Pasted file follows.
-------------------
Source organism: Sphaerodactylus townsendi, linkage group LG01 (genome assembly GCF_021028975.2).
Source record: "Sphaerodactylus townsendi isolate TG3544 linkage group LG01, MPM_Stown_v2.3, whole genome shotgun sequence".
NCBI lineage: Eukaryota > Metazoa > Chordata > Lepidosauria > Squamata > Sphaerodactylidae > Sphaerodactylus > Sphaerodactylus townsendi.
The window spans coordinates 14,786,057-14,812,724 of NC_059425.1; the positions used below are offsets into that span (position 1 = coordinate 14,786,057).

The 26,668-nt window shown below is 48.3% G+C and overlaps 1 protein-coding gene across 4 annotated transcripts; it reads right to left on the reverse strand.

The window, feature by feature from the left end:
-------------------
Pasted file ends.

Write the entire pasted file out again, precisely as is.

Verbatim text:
Source organism: Sphaerodactylus townsendi, linkage group LG01 (genome assembly GCF_021028975.2).
Source record: "Sphaerodactylus townsendi isolate TG3544 linkage group LG01, MPM_Stown_v2.3, whole genome shotgun sequence".
NCBI lineage: Eukaryota > Metazoa > Chordata > Lepidosauria > Squamata > Sphaerodactylidae > Sphaerodactylus > Sphaerodactylus townsendi.
The window spans coordinates 14,786,057-14,812,724 of NC_059425.1; the positions used below are offsets into that span (position 1 = coordinate 14,786,057).

The 26,668-nt window shown below is 48.3% G+C and overlaps 1 protein-coding gene across 4 annotated transcripts; it reads right to left on the reverse strand.

The window, feature by feature from the left end: